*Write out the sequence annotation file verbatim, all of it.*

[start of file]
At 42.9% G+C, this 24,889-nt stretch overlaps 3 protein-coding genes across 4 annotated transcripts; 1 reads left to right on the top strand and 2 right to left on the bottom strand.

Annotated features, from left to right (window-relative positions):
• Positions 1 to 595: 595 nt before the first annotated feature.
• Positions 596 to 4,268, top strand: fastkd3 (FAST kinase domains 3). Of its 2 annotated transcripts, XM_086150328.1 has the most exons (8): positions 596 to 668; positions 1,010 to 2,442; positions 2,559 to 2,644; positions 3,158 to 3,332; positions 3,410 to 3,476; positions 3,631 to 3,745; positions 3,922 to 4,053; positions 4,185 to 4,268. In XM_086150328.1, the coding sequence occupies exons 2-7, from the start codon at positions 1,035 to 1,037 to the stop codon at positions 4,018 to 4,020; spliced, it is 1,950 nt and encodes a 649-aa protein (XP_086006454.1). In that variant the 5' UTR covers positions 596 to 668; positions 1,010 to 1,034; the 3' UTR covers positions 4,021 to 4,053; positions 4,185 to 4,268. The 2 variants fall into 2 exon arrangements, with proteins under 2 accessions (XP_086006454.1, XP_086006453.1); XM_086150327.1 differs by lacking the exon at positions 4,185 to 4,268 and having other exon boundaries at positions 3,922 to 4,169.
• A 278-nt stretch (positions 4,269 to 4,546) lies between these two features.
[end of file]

At 42.9% G+C, this 24,889-nt stretch overlaps 3 protein-coding genes across 4 annotated transcripts; 1 reads left to right on the top strand and 2 right to left on the bottom strand.

Annotated features, from left to right (window-relative positions):
• Positions 1 to 595: 595 nt before the first annotated feature.
• Positions 596 to 4,268, top strand: fastkd3 (FAST kinase domains 3). Of its 2 annotated transcripts, XM_086150328.1 has the most exons (8): positions 596 to 668; positions 1,010 to 2,442; positions 2,559 to 2,644; positions 3,158 to 3,332; positions 3,410 to 3,476; positions 3,631 to 3,745; positions 3,922 to 4,053; positions 4,185 to 4,268. In XM_086150328.1, the coding sequence occupies exons 2-7, from the start codon at positions 1,035 to 1,037 to the stop codon at positions 4,018 to 4,020; spliced, it is 1,950 nt and encodes a 649-aa protein (XP_086006454.1). In that variant the 5' UTR covers positions 596 to 668; positions 1,010 to 1,034; the 3' UTR covers positions 4,021 to 4,053; positions 4,185 to 4,268. The 2 variants fall into 2 exon arrangements, with proteins under 2 accessions (XP_086006454.1, XP_086006453.1); XM_086150327.1 differs by lacking the exon at positions 4,185 to 4,268 and having other exon boundaries at positions 3,922 to 4,169.
• A 278-nt stretch (positions 4,269 to 4,546) lies between these two features.